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Detail showing Queen Victoria drinking tea at a Buckingham Palace Garden party

Serving and sipping a favourite beverage

Marcellus Laroon the Younger (1679-1772)

A Musical Tea Party Signed and dated 1740

RCIN 403544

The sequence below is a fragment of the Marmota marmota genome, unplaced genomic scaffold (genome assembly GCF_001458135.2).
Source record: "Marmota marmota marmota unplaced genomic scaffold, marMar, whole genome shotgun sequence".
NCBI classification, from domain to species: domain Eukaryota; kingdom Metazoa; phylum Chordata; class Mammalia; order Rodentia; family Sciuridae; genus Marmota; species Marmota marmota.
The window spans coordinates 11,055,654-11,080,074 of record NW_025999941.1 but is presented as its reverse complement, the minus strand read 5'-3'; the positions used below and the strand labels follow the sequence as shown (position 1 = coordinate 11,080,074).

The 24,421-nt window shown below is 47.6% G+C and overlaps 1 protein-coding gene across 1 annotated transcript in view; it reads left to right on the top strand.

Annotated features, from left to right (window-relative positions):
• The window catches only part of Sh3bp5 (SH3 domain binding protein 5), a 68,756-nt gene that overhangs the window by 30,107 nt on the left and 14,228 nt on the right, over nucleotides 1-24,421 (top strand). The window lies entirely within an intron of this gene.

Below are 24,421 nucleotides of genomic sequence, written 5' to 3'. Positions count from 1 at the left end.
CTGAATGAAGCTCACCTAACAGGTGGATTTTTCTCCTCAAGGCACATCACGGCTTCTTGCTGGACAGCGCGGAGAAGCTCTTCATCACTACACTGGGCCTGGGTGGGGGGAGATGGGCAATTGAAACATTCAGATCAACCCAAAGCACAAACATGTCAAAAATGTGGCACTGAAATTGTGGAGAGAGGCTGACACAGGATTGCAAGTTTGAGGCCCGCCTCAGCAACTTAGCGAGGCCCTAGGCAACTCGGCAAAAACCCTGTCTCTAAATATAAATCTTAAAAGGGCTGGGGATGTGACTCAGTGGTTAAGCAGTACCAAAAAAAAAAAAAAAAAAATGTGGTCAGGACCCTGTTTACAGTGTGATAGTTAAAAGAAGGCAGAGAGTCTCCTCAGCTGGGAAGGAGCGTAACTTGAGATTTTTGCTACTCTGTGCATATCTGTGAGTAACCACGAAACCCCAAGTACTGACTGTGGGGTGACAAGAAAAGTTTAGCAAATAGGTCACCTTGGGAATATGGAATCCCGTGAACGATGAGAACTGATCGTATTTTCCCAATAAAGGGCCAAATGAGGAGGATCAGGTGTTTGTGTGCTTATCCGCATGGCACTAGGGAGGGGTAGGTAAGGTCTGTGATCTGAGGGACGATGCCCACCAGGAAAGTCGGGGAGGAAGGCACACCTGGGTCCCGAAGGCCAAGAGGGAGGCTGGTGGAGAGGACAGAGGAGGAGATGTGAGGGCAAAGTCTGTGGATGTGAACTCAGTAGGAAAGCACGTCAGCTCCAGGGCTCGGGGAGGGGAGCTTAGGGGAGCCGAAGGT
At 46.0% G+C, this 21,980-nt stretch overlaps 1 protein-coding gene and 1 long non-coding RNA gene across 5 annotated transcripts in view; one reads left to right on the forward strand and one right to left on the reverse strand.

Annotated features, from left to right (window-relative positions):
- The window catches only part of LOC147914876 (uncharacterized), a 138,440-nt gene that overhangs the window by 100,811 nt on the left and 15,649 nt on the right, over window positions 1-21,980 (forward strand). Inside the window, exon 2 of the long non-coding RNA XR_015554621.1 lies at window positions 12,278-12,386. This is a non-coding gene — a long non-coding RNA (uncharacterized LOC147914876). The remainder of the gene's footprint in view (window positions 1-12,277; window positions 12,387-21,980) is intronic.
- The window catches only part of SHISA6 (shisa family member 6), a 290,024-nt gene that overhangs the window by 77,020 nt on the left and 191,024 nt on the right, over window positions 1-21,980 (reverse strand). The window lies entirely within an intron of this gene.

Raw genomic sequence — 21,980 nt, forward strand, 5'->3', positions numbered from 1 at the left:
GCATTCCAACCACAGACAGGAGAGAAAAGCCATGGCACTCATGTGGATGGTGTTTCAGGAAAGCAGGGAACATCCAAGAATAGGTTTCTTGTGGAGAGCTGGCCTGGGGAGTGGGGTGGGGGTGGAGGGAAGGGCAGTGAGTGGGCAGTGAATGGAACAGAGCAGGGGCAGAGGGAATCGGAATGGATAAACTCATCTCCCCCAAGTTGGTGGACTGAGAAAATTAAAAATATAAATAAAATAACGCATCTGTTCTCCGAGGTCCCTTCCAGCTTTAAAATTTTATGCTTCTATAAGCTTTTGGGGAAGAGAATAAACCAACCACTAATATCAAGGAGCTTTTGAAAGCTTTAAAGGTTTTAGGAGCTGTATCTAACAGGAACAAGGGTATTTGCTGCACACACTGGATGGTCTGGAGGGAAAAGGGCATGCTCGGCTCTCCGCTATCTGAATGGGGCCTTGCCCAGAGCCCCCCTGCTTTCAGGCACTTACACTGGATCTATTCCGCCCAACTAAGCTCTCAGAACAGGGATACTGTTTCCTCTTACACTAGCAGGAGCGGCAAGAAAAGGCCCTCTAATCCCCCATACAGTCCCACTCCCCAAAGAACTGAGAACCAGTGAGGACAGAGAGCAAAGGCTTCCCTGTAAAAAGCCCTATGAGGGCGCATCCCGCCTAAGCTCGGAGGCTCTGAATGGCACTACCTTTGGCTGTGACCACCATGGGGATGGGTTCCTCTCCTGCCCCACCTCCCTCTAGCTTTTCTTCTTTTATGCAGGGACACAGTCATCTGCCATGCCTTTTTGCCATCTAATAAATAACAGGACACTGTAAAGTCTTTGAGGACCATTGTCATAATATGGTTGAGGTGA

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By 1734, the merchant Thomas Twining (1675–1741) was importing more than 13,000 lb of tea per year from China and Japan. All tea sold at this date was highly taxed, costing 20-30 shillings per pound by 1728. As one observer wrote, 'everything of that kind grows very dear'. Tea was thus a highly luxurious item and the tea service became a highly-valued and often ornate phenomenon by association. This is reflected in the genre scenes of the period, which often show the tea service prominently displayed on the table – as in this painting. The work is a 'comedy of manners', with a group of guests – ranging from a fat vicar to a grim-looking thug – competing for the attention of their hostess.